Maya Angelou

poems:

42

Kin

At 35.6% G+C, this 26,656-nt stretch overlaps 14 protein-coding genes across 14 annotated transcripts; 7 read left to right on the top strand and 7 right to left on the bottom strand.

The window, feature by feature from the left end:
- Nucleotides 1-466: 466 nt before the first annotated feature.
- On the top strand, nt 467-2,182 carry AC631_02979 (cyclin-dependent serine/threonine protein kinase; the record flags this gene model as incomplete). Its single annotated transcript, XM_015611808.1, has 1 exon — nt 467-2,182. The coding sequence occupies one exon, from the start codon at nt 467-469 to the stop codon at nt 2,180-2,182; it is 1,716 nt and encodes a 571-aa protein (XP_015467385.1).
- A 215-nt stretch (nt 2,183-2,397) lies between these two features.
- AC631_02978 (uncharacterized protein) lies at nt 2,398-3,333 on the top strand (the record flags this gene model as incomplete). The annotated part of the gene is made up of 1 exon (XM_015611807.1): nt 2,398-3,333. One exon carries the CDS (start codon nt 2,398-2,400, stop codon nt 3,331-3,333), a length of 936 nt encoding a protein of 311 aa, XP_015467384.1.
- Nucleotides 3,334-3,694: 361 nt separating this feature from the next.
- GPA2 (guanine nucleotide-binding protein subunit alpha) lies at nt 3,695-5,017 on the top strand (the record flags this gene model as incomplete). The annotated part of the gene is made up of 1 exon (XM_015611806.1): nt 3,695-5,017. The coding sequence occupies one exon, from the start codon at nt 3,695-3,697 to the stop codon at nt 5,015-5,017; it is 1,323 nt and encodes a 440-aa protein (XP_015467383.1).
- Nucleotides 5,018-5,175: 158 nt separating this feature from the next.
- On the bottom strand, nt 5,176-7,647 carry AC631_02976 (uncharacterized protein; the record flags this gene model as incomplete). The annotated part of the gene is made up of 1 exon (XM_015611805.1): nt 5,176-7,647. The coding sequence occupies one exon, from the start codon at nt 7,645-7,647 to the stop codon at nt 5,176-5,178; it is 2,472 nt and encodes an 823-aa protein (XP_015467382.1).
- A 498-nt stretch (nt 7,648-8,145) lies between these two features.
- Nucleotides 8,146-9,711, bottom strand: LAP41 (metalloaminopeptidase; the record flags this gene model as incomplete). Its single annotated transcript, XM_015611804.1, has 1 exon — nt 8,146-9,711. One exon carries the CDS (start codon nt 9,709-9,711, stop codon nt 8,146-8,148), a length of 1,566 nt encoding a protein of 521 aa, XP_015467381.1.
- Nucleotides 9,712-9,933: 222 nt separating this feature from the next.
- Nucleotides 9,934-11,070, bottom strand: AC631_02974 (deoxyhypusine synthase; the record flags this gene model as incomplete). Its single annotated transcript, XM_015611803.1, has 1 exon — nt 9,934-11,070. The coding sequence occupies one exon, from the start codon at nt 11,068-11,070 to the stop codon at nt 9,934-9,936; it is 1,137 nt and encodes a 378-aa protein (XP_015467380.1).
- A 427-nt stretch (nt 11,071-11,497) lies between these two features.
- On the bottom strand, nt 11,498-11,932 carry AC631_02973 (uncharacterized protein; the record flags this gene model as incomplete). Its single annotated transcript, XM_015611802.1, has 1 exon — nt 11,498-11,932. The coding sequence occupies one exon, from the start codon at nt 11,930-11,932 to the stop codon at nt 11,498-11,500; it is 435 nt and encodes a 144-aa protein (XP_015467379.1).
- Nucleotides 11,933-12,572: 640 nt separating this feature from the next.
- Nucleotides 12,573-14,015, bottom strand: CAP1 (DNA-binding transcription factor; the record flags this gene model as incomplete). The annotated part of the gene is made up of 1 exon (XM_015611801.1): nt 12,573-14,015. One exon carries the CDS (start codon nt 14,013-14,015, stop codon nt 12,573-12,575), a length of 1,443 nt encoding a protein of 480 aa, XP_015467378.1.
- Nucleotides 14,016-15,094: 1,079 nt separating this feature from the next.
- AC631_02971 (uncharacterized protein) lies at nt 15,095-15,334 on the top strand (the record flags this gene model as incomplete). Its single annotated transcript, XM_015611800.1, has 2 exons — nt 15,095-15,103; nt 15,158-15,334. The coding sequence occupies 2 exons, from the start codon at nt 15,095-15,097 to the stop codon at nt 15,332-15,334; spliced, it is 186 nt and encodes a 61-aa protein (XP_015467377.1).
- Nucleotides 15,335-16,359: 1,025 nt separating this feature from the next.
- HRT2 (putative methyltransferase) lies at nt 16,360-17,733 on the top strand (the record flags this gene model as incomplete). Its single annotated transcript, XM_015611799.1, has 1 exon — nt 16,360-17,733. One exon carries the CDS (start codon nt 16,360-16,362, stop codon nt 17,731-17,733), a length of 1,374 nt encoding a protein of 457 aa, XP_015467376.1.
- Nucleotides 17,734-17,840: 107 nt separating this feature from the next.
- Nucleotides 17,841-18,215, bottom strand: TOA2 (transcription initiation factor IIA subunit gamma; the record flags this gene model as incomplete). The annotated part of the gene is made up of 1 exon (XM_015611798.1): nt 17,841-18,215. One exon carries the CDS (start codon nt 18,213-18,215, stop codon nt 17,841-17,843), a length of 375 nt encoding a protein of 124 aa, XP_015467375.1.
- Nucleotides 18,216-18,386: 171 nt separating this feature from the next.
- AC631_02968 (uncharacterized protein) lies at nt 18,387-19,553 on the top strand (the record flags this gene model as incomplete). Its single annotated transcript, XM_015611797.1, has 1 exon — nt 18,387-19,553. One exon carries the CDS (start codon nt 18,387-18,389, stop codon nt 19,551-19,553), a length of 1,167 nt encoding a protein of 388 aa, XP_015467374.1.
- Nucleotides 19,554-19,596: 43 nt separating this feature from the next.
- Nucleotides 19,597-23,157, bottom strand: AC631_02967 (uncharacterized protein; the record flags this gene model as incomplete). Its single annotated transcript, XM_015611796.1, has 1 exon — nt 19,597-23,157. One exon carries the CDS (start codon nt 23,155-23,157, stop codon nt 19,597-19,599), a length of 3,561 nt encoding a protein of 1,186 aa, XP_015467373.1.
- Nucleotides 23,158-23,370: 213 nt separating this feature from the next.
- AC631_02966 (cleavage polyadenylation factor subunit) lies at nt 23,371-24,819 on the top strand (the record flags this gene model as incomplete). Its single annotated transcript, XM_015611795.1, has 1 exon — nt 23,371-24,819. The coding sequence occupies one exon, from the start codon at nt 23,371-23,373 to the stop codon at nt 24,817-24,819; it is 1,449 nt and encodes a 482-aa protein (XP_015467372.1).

We were entwined in red rings Of blood and loneliness before The first snows fell Before muddy rivers seeded clouds Above a virgin forest, and Men ran naked, blue and black Skinned into the warm embraces Of Sheba, Eve and Lilith. I was your sister. You left me to force strangers Into brother molds, exacting Taxations they never Owed or could ever pay. You fought to die, thinking In destruction lies the seed Of birth. You may be right. I will remember silent walks in Southern woods and long talks In low voices Shielding meaning from the big ears Of overcurious adults. You may be right. Your slow return from Regions of terror and bloody Screams, races my heart. I hear again the laughter Of children and see fireflies Bursting tiny explosions in An Arkansas twilight.

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